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Published: 2005/03/09
by Dan Greenhaus

Funky Meters Live From the New Orleans Jazz & Heritage Festival

Jazzfest is, simply put, the greatest week fans of music, or a musician can possibly imagine. The food is just incredible, the music even more so. The sights can’t be seen elsewhere, and the smells are completely indigenous (Bourbon Street included). And arguably the most "New Orleans" thing about New Orleans is The Funky Meters, although Jacque Imo and The Neville Brothers might have something to say about that.
Similar to watching the spotted leopard in its natural habitat, watching The Funky Meters on stage at the Festival Fairgrounds is watching a wild animal in comfortable surroundings. And while the band isn’t quite a wild animal, the band has been known to go off on wild, twenty-minute excursions of some of their most famous and beloved songs. Typically this doesn’t happen at the actual festival, as the night shows and the fans that attend them allow the band to stretch their musical muscles a little more; the 2000 Fairgrounds show captured on this DVD provides a nice glimpse into the Funky Meters’ vast, vast repertoire and hopefully will introduce even more fans into what is surely one of the most enjoyable live acts on the planet.
Of the eleven tracks on the disc, it’s hard to pinpoint the ‘highlight’ as the band has so many fantastic songs and almost always plays them to perfection. The band is one of the most talented and skilled groups you can see, and songs like ‘People Say,’ ‘Africa,’ and ‘Ain’t No Use,’ showcase both the Funky Meters’ musical diversity and cultural awareness. And thus, the DVD documents what fans at any one of the band’s shows already knows this band can funk, this band can rock and this band can jam.
Now, onto the particulars:
The sound on the DVD is exceptional, as is to be expected from the 5.1 surround sound. As with most concert DVDs, the experience is exponentially enhanced when hooking your DVD player up to any stereo system as generally TV sets can’t do the music justice, and this DVD is no different. George Porter Jr.‘s bass is clear and crisp and is almost never lost in the mix, a problem that plagues many a bass player in concert DVDs. Art Neville (who looks great in the video) plays his keys to perfection, even if, at times, he gets a little too loud in the mix. Brian’s guitar and Russell’s drums also sound great and almost never dominate to the detriment of the other players. In fact, the jam leading into ‘Cissy Strut’ features only those two players sounds excellent.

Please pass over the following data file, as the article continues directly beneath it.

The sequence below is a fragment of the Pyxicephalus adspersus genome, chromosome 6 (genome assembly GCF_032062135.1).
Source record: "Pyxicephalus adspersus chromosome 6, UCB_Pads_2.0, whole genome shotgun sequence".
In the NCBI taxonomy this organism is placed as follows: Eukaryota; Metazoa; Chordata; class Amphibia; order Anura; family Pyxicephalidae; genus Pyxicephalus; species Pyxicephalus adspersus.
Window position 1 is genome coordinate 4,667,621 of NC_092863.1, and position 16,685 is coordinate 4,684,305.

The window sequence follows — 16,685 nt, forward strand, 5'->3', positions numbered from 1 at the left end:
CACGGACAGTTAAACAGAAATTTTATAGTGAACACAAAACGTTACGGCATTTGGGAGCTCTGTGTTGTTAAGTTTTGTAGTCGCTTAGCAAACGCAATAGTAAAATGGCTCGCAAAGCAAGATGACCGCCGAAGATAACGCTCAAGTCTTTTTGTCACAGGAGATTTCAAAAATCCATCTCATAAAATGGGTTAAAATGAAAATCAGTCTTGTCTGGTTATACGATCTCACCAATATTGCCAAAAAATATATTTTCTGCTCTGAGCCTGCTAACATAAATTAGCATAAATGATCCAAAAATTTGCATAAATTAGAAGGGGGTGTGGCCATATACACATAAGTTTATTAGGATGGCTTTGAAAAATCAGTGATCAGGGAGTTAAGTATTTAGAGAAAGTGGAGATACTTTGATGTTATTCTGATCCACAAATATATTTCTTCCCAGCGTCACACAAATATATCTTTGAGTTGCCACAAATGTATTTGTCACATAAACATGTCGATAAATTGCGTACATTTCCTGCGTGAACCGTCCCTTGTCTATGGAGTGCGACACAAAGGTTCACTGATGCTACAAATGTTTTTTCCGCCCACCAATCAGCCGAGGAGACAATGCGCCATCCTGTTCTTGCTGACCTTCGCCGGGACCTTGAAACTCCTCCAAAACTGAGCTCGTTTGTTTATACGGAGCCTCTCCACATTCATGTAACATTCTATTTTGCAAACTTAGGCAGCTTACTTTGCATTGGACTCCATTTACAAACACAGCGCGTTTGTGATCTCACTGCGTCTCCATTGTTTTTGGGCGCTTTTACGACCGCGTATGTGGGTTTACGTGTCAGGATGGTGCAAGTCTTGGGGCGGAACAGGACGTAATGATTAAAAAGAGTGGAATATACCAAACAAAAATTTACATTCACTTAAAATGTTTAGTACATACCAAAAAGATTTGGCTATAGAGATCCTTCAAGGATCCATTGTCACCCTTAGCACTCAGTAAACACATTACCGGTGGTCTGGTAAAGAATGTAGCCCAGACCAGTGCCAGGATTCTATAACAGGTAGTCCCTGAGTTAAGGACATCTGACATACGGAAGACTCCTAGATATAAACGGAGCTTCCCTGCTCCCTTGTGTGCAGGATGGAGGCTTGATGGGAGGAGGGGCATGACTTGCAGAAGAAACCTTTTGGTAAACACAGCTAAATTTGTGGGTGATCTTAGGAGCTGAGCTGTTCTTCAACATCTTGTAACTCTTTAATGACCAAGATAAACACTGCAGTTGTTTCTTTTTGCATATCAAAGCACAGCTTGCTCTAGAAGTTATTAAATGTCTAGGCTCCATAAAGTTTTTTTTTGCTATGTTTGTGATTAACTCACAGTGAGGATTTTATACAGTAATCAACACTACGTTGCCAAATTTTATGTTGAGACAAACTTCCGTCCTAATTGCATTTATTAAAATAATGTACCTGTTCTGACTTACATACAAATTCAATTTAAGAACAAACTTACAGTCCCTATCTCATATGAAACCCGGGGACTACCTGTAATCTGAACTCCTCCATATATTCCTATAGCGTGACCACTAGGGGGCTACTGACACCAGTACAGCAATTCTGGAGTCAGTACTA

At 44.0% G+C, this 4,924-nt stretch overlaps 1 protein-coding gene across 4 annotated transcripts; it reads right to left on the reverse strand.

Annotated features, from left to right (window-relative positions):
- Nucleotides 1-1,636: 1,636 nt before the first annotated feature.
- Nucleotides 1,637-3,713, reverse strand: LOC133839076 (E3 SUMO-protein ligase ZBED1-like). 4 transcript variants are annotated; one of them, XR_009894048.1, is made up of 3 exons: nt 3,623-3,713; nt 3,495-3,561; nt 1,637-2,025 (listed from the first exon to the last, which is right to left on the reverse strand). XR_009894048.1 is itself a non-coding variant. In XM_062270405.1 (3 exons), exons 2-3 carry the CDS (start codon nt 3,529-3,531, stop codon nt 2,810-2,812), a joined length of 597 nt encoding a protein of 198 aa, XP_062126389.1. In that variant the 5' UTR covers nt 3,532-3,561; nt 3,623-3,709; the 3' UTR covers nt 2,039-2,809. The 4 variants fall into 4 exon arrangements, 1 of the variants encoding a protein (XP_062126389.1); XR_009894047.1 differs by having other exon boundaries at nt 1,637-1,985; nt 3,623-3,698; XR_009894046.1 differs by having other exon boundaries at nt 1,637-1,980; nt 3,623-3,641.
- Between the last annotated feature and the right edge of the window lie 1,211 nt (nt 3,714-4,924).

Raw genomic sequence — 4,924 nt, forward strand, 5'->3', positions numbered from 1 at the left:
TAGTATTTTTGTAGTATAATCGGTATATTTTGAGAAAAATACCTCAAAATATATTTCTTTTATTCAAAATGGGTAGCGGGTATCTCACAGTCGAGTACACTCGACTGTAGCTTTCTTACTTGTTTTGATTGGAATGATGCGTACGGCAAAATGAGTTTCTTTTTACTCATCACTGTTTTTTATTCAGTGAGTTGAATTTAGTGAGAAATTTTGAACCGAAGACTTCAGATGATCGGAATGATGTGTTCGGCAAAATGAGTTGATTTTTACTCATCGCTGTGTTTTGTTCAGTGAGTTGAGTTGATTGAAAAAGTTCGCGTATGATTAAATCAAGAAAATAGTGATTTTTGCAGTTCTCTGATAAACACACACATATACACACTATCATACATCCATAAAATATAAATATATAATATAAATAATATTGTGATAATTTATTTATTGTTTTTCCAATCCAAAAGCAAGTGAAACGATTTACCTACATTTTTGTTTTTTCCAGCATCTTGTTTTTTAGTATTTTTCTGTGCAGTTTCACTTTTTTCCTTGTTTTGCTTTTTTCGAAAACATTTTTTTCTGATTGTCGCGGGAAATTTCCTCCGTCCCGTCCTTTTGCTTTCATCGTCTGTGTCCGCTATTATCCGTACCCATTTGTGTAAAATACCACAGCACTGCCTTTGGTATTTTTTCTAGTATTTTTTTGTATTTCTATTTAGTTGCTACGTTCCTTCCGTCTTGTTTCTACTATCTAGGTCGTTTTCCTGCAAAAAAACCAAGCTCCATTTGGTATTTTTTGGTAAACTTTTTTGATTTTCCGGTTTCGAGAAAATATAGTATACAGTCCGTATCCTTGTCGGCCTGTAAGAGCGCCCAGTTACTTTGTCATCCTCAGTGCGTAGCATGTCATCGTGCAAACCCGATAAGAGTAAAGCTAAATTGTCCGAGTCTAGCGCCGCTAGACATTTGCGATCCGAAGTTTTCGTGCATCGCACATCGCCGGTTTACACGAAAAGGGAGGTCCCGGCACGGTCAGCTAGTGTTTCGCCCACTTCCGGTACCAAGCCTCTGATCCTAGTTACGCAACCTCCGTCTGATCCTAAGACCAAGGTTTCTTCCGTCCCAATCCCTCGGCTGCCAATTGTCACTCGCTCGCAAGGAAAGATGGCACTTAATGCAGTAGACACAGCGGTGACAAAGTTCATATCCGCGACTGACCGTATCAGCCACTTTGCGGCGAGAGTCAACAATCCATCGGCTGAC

As for the video, it is crystal clear. There is no moment that I can recall where I felt anything on the screen was lacking. The shots of the band are great, and the editor did a fantastic job of avoiding the pitfalls of focusing on one player over another. As well, the shots of the band are interwoven, occasionally, with shots of the crowd, something that I always find enhances concert footage, as we all know that attending a concert is more than just about the music (yes, it’s okay to say). And while the footage of the crowd hardly dominates, it serves as a subtle reminder that yes indeed this is a live concert, and not just four guys on a stage.
So, upon review, the DVD is well worth owning, something that I am unable to always say. There are hardly any flaws with the DVD itself, and it’s enhanced with some interviews, something that is always interesting. I’ve watched it about three times by now, and I have no intention of NOT watching it again. The only question is: Can I get enough people to watch it by Jazzfest to convince them to come with me?
I’d bet yes.

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